How have spoken sounds acquired meaning? What is the nature of the connection between the sounds and what they are taken to represent? Language in a communication system has undergone a number of evolutionary changes. Language can be further explained by saying that it is a collection of sounds, sounds that have acquired meaning over the years. Phonetics is a branch of linguistics that comprises the study of the sounds of human speech.
It is concerned with the physical properties of speech sounds (phones): their physiological production, acoustic properties, auditory perception, and neurophysiologic status. This interest in linguistic sounds derived at first from essentially practical objectives, such as singing technique or teaching the deaf and dumb to speak: or else phonation was studied by physicians as a complex problem in human physiology. But during the nineteenth century, as linguistics gained ground, it was this science that gradually took over research into the sounds of language, research which came to be called phonetics.
Semantics, or the study of meaning, remained undeveloped, while phonetics made rapid The Bible is the first example of the endeavors to uncover the origin of human language. According to it, Adam received the ability to speak from God and “whatsoever Adam called every living creature, that was the name thereof” (Genesis 2:19). In most major religions there seems to be the Almighty who blesses mankind with means of communication. This so-called ‘divine source’ theory was tested many times in the ways, which presently might seem as extremely inhumane.
In ancient times, it was thought that if mutes they would sooner or later start speaking the original language of God brought up new newborn babies. In the XVI century Scottish king, James IV carried out such an experiment and the children were said to have spoken in Hebrew. For this reason Hebrew was considered the language of God. None of the subsequent similar experiments revealed that children living whiteout any contact with actual speech could acquire a language. Natural sounds: Apart from the divine source theories, there have been a number of perhaps more scientific, yet still unlikely proposals.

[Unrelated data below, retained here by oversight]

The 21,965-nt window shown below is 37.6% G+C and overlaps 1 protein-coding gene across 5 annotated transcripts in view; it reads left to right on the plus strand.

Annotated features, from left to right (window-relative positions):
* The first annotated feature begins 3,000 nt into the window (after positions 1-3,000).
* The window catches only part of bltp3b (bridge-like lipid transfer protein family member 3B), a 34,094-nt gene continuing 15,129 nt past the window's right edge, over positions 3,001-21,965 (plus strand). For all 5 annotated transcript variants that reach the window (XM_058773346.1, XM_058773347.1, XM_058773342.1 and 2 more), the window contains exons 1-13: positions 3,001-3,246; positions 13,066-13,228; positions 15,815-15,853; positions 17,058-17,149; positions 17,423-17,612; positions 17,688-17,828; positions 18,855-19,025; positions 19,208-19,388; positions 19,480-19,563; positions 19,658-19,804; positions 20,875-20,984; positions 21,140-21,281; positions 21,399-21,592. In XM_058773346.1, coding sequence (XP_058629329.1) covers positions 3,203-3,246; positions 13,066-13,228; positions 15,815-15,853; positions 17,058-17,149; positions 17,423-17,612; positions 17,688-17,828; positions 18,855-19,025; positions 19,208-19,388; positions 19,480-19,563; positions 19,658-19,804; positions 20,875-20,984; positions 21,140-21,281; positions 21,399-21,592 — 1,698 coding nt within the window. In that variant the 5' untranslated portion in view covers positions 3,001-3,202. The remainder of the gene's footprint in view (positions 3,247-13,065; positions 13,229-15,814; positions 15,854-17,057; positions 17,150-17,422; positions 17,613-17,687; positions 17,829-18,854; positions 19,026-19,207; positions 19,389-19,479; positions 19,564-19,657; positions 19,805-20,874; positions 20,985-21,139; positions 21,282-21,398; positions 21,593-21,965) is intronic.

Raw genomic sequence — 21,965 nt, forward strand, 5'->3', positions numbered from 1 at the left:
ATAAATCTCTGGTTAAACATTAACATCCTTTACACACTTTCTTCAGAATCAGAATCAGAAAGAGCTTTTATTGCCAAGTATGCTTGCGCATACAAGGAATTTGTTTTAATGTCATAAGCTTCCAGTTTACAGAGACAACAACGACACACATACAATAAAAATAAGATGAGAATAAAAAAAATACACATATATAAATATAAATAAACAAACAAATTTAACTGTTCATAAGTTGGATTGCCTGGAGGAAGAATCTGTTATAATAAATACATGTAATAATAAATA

There are several hypotheses, which attempted to explain the emergence of speech on the basis of sound imitation, or unintentional sound production. Although they seem more persuasive, they fail to answer many questions and therefore are mere speculations. Natural sound theory will never account for the origin of words such as obsolete semiconductors or treaty of Waitangi. Bow-wow theory: proposes that people imitated sounds they heard around them, thus creating first onomatopoeic words from which the rest of the language evolved.
This theory seems to be supported by the fact that the majority of modern languages have onomatopoeic expressions, it does not, however, explain how words for inanimate objects such as hills and rivers came to exist. Yo-heave-ho theory: on the other hand proposes that human language is a result of the first human sounds made by people taking part in some physical effort. At the dawn of civilization when people worked in groups the grunts and groans they made while performing difficult manual tasks enabled them to develop a way of communicating which with time evolved into more elaborate form of conveying meaning.
This idea emphasizes a very important notion, namely social context crucial for the development and the use of language. The oral-gesture source: This theory goes further back in time when people used physical gestures to communicate their ideas. It is thought that over time they started to use not only their hands, but also movement of the mouth, lips and tongue that subsequently developed into speech, as we know it.
All of these theories do not explicitly explain how language originated, but linguists and anthropologists could agree on when and why that was possible. It is now clear that our ancestors, Neanderthals, were only able to produce few sounds, as it could be examined from their remains dating back to about 60,000 BC. The reconstructed Neanderthal skeleton dating about 35,000 years resembles the modern humans being, which indicates the approximate time of when the oral communication begun